The Justice Ministry will review a controversial Immigration Bureau Web site where people can anonymously report suspicious foreigners who might be illegal aliens.
But although groups supporting foreign nationals living in Japan have criticized the ministry and called for the online service to be scrapped, the ministry is expected to only conduct a partial review, sources said Thursday.
Visitors to the site, launched Feb. 16, can enter the name, address or workplace of any suspicious foreigners. The report is then automatically sent to regional immigration bureaus, which have jurisdiction over workplaces where foreigners are employed.
Informants are asked to select a motive for reporting a foreigner from a list on the site. The reasons a foreigner can be reported include “causing a nuisance in the neighborhood” and “causing anxiety.”
Critics say these reasons have nothing to do with illegal behavior.
The sources said the ministry might revise the list of motives on the Web site, or may ask informants to write their own reasons for turning someone in to the authorities.
During a session of the House of Councilors Budget Committee on Monday, Social Democratic Party leader Mizuho Fukushima said some of the listed motives have no legal relevance.
“The service will only increase discrimination against foreigners who are reported just because a neighbor feels ‘anxious’ about them,” she said.
Ministry officials had maintained that there were no problems with the service. But it now says the service “could be misleading.”
Justice Minister Daizo Nozawa told Tuesday’s session of the Upper House Judicial Affairs Committee that the ministry hopes to “come up with different ways” to run the service.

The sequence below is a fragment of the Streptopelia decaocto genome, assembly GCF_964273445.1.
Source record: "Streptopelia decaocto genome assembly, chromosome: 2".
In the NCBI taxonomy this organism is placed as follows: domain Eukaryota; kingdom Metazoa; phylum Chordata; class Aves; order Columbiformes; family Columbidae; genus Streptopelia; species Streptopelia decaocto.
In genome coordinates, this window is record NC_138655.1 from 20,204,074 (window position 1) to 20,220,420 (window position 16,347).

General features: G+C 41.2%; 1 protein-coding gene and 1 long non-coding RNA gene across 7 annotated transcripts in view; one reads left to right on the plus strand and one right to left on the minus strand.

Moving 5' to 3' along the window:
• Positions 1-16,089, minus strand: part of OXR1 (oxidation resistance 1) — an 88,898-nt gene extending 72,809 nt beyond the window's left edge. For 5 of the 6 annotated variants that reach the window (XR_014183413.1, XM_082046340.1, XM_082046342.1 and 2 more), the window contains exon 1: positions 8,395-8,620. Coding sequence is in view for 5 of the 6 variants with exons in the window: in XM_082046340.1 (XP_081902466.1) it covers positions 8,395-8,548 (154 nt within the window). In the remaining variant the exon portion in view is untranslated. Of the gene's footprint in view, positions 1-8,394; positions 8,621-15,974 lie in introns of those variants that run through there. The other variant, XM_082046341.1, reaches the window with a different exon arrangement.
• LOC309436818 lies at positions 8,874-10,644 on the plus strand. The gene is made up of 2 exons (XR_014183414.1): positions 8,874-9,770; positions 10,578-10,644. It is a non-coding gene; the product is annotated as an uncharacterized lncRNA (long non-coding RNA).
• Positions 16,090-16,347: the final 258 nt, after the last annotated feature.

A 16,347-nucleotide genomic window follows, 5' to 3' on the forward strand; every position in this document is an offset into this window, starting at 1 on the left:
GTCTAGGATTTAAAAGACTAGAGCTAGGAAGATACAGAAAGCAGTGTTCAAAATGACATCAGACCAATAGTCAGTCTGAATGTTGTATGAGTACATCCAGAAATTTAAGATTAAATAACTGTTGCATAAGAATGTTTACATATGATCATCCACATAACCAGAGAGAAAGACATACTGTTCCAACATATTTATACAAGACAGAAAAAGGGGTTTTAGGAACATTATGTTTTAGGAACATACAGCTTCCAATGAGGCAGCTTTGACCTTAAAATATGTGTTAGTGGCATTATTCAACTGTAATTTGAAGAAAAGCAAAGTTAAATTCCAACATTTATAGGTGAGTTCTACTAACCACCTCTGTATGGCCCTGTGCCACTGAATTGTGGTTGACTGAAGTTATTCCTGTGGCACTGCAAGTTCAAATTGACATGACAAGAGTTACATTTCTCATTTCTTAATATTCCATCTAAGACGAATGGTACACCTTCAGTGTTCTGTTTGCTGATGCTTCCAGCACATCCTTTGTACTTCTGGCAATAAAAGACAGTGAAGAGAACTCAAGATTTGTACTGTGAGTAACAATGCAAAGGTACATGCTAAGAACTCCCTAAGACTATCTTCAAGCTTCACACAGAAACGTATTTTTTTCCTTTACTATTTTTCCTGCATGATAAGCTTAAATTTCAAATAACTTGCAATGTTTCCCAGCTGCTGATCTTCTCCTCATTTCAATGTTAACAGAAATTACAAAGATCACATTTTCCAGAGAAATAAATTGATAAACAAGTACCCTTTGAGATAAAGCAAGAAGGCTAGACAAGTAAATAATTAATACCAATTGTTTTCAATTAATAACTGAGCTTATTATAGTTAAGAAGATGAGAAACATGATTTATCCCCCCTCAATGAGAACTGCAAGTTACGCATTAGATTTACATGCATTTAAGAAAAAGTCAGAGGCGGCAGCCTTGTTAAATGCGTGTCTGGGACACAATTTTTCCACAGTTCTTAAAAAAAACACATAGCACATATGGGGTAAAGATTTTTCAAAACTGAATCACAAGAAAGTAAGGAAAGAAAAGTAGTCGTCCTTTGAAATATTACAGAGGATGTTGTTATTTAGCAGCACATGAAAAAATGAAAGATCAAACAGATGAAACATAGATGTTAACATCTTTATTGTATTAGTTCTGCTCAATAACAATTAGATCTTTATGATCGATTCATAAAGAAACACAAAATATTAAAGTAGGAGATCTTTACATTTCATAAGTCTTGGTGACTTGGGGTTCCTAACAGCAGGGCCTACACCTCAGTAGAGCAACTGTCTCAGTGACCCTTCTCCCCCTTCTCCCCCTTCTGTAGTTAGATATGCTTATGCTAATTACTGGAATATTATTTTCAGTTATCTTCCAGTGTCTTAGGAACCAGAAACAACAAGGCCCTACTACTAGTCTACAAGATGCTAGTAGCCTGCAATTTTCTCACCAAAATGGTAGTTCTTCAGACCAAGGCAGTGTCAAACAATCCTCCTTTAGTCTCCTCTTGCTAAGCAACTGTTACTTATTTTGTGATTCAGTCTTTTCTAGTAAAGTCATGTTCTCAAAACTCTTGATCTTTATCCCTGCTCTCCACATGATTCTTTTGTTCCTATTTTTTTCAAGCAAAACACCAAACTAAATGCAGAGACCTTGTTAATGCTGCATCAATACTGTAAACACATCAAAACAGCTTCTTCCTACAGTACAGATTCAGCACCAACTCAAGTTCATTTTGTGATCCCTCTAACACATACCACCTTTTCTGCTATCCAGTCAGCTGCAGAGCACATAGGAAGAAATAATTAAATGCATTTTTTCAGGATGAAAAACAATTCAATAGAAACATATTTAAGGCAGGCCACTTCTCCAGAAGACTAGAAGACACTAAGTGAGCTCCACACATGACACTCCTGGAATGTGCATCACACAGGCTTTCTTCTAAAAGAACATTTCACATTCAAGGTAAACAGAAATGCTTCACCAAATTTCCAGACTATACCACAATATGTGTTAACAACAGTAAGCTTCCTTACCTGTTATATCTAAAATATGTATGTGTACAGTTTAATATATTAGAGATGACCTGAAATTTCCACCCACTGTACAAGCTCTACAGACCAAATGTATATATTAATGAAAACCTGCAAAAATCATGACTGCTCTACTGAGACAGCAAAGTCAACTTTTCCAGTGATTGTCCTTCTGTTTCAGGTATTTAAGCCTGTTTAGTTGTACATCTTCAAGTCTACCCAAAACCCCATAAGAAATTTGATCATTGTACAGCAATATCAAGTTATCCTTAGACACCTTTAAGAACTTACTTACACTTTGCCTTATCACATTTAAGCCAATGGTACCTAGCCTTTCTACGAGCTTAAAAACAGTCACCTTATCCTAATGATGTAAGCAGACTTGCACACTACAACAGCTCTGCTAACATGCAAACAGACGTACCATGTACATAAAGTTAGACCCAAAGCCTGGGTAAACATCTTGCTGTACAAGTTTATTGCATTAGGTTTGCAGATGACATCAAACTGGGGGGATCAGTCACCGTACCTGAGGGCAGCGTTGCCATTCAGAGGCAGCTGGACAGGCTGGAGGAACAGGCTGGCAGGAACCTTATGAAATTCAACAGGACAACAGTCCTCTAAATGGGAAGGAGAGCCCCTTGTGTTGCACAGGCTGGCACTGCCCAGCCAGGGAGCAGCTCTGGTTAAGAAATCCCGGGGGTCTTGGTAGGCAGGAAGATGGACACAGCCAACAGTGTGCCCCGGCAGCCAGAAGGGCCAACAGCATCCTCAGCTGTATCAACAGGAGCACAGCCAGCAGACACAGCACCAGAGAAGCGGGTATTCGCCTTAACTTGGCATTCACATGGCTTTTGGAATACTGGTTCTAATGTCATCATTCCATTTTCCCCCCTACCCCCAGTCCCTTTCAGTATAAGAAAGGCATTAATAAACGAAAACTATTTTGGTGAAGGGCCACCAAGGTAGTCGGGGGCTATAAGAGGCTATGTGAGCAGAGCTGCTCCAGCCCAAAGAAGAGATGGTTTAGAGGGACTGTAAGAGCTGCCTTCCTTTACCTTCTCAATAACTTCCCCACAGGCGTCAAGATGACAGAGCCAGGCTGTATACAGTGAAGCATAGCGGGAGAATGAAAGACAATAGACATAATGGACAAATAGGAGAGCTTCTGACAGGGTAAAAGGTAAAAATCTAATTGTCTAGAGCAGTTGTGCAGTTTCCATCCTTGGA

The ministry added more motives Wednesday to the list on the site and reminded users that it will not tolerate efforts to libel foreigners.
On the same day, a network of nongovernmental organizations and religious and labor union groups supporting foreign citizens in Japan brought the matter to the Japan Federation of Bar Associations.
The network, Stop Cyber Xenophobia, called on the federation to urge the Immigration Bureau to terminate the service.
It said the bureau’s decision to start the service out of “convenience” constitutes racial discrimination and violates the International Convention on the Elimination of All Forms of Racial Discrimination. Japan acceded to this convention in 1995.
Among the more than 230 groups participating in the network are the Solidarity Network with Migrants Japan, Zentoitsu Workers Union, Japan Civil Liberties Union, human rights watchdog Amnesty International Japan and Catholic Tokyo International Center.
The network, represented by a lawyer and 18 members, called on the federation to propose the need for a law to regulate acts of racial discrimination and invasion of privacy that may result from the government’s use of computer technology. Japan is in danger of becoming a “society of surveillance,” it said.
It also asked the federation to propose the creation of an independent human rights redress body that will look into cases of rights violations by law enforcement authorities, including the Immigration Bureau and police.
Immigration officials have claimed the online service is “simply part of measures to computerize” such data.
They said the effectiveness of the service “remains to be seen,” and that authorities will not necessarily move immediately to apprehend suspected illegal residents following a tipoff.
A bureau official said about 780 tipoffs had been made in the 25 days between Feb. 16 and March 11, or about 31 reports each day.